When asked the best thing about her implant, Ms Goodfellow said, “The first night I had my processor turned on, I put my youngest son to bed. He reached up and said ‘I love you, mum.’ It was the first time I had heard anyone tell me they love me in three months. Priceless.  “With the implant I have the choice of whether to listen or not. I know some hearing people would be very jealous of my ability to turn sound on and off. Noisy screaming kids, TV blaring, dog barking, car alarms, boring work meeting, school kids’ violin concert – I can switch them all off if I want to, and I often do!” Ms Goodfellow is more than delighted with her cochlear implant and would recommend it to anyone who struggles with deafness. “I found the isolation from people very difficult,” she said.

“The implant bridges the gap between the hearing and non-hearing worlds, and believe me, they are very different worlds. I love the freedom the implant gives me to participate in all areas of daily life. I’d say go for it, if you are thinking about getting an implant. You won’t regret your decision."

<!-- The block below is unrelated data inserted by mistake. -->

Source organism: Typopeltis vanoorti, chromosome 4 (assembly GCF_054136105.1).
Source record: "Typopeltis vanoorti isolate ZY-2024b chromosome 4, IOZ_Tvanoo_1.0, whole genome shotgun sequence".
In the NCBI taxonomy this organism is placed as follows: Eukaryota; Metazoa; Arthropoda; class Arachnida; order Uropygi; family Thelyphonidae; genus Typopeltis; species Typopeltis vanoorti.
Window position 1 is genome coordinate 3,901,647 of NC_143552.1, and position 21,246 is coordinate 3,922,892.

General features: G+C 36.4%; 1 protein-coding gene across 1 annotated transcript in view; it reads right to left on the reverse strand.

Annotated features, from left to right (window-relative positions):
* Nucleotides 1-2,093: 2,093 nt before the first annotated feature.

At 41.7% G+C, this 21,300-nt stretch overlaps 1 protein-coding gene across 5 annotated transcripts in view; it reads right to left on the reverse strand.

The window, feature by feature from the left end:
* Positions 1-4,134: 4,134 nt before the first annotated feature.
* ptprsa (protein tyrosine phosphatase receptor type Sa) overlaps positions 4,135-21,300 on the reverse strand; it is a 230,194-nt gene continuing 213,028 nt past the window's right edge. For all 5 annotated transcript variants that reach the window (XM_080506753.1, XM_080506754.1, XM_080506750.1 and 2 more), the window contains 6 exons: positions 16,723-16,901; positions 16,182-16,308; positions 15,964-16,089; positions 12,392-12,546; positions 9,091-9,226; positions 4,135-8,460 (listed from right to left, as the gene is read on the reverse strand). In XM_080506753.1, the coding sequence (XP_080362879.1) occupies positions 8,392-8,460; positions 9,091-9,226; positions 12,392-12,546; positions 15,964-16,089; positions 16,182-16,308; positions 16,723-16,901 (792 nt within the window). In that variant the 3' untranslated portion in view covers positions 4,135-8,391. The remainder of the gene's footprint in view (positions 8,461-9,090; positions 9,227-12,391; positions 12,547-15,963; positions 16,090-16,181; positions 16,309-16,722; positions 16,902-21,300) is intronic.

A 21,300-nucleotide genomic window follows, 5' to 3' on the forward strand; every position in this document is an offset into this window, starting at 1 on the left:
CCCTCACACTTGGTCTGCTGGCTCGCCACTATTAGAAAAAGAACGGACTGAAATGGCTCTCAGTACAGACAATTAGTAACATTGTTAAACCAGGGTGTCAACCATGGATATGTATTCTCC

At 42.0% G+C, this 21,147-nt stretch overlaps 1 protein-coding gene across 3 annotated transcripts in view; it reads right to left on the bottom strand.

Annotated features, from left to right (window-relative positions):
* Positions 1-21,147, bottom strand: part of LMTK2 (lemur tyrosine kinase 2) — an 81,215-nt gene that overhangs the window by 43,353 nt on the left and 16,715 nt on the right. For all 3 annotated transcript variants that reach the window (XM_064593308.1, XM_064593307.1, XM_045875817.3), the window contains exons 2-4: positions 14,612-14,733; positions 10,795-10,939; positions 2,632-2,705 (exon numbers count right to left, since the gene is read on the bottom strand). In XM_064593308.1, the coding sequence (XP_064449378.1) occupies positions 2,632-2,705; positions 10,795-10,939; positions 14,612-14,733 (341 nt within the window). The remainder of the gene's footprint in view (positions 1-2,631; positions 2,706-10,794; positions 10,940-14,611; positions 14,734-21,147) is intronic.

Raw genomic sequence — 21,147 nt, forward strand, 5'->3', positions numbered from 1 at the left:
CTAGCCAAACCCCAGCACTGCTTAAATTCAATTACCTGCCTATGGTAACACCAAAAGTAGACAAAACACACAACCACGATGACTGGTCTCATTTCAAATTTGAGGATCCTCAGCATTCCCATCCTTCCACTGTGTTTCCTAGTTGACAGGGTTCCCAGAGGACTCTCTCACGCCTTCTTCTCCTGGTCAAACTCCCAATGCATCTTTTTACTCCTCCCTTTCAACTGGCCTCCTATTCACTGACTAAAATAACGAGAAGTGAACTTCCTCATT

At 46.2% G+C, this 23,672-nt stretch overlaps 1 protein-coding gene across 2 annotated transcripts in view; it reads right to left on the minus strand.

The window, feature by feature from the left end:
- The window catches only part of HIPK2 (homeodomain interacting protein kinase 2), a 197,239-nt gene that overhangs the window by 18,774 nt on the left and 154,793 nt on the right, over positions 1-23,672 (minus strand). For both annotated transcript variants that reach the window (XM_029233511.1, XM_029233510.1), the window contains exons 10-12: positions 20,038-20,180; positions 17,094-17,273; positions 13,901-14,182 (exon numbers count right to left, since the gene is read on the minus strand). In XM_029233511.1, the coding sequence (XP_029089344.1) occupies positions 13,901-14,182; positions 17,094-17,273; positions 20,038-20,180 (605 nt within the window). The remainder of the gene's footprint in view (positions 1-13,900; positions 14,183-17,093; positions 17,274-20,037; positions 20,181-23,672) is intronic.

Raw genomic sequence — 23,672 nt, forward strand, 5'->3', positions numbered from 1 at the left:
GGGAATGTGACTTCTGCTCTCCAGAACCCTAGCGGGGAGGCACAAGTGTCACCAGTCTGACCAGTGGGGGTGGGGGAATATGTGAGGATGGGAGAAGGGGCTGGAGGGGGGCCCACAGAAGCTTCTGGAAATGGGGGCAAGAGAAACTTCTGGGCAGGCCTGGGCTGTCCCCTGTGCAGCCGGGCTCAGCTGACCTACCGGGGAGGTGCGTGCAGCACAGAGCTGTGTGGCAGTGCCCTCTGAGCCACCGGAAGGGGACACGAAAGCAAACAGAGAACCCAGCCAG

Jane’s passion for training earned her the title of WA trainer of the year. The North Metropolitan Tafe lecturer received the award at the WA Training Awards in September  for her work in education support and early childhood training. Mrs Goodfellow said she had been a lecturer for 21 years, and was a trained primary, early childhood, and special needs teacher. As well as lecturing, she currently teaches at Joondalup Education Support Centre as a special needs teacher in pre-kindy one day a week. Judges commended her ability to make a positive difference in students’ lives including innovative training methods to match the context of situation or environment.